Nepal: families of missing persons have a right to know
28-08-2008 News Release 08/155
Kathmandu/Geneva (ICRC) – On the International Day of the Disappeared (30 August 2008), the International Committee of the Red Cross is appealing to the government of Nepal to clarify the fate of those who went missing during the country's 10-year internal conflict.
The ICRC and the Nepal Red Cross Society are publishing the names of more than 1200 people reported as missing by their relatives between 1996 and 2006.
" Publishing the names of these 1227 people has two main aims, " says Mary Werntz, head of the ICRC delegation in Kathmandu. " First, it seeks public recognition for the families of the missing and acknowledgement of their suffering and needs. Secondly, the publication constitutes an appeal to the government of Nepal to clarify the fate of those who went missing during the conflict and to meet the immediate needs of their families. "
The ICRC and the Nepal Red Cross Society have been supporting the families of missing persons since 1999. In February 2007, the ICRC published its first list of 812 missing persons. This resulted in 33 families learning the fate of their relatives and more families contacting the ICRC, thus making the second published list even longer than the first one.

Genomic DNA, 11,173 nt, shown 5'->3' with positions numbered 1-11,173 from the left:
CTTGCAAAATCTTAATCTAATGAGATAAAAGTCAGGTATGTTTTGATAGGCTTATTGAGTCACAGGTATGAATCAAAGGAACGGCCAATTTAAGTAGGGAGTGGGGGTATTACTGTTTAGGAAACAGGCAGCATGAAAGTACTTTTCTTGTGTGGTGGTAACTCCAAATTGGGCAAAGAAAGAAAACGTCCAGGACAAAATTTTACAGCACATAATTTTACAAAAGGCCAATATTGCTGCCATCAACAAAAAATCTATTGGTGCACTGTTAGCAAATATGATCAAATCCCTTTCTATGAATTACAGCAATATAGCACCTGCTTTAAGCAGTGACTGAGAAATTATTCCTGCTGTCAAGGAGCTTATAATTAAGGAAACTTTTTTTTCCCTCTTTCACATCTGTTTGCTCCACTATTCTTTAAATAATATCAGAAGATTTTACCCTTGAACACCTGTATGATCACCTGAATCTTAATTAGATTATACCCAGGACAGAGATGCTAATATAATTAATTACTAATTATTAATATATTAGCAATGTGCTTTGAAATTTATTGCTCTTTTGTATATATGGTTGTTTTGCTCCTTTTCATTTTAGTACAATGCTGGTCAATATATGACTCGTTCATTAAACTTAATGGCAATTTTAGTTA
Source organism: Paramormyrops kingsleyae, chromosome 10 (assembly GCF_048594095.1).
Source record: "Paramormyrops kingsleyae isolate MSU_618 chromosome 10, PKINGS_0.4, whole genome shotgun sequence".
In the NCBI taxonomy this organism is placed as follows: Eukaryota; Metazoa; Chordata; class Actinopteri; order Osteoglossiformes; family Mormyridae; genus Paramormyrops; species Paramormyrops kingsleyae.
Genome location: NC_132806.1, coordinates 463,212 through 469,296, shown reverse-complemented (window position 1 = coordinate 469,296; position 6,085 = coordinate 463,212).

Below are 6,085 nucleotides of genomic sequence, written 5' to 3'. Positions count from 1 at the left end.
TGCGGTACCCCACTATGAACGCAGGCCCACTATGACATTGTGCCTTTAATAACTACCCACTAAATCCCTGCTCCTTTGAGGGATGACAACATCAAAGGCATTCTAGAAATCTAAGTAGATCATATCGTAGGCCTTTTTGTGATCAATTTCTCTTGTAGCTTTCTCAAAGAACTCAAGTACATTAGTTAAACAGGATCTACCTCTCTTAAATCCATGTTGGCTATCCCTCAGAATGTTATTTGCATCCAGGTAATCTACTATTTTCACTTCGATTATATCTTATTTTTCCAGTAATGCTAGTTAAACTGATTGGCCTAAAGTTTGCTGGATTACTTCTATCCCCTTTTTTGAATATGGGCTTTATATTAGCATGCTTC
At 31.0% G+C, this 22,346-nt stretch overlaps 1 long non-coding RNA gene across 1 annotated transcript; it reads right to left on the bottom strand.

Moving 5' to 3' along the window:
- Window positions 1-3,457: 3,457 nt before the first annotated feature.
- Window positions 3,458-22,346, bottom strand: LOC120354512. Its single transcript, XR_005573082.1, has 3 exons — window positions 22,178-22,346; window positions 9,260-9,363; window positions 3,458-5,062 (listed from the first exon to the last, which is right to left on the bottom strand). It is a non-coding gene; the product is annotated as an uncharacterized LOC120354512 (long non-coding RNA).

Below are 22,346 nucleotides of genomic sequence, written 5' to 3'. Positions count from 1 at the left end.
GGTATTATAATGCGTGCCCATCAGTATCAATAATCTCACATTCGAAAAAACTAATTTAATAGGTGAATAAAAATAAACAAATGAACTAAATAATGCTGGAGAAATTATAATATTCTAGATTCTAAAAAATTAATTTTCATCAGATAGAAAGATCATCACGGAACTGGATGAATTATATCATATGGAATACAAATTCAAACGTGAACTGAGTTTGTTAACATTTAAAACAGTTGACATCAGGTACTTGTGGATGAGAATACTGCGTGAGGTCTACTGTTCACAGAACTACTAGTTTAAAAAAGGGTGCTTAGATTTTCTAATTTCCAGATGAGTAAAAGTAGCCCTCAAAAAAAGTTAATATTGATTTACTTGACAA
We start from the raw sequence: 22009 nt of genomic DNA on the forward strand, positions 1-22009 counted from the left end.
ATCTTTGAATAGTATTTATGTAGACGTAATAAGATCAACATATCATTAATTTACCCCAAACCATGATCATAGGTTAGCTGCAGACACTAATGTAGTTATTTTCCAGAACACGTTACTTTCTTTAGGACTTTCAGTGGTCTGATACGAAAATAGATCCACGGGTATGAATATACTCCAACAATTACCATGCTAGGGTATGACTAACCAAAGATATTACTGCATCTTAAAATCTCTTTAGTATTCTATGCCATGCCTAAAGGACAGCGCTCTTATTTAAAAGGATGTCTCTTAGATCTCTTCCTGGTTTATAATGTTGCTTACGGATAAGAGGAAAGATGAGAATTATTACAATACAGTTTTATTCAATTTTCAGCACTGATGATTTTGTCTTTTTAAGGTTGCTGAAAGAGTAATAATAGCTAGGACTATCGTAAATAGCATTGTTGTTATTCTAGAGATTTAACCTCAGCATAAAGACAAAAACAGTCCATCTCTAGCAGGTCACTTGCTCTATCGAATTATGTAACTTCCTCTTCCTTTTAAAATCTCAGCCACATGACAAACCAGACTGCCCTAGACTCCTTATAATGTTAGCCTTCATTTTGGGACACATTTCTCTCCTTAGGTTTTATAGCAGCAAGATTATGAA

It is imperative, " says Werntz, " that the authorities establish mechanisms to resolve the legal problems faced by the families of the missing persons and to support them in overcoming their loss. One frequent problem is that women cannot inherit the property of the person who has disappeared, as the missing person has not been declared dead. "
People in Nepal are not alone in suffering the agony of uncertainty when relatives disappear during conflict or violence. All over the world, hundreds of thousands are unaccounted for. The ICRC has received tracing requests from thousands of families in many conflict-affected countries, including Bosnia-Herzegovina, Colombia, the Democratic Republic of the Congo, Georgia, Iraq, Liberia, Sri Lanka and the Russian Federation. International humanitarian law requires that authorities do all they can to inform families about relatives who have disappeared. Through its work, the ICRC encourages States to make this a priority and to pass information rapidly to families, who otherwise endure a limbo of uncertainty.For further information, please contact:
Bijan Frederic Farnoudi, ICRC Kathmandu, tel: +977 1 44 82 285, +977 1 44 92 679 or +977 985 103 46 38
Carla Haddad Mardini, ICRC Geneva, tel: +41 22 730 2405 or +41 79 217 3226
Anna Schaaf, ICRC Geneva, tel: +41 22 730 2271 or +41 79 217 3217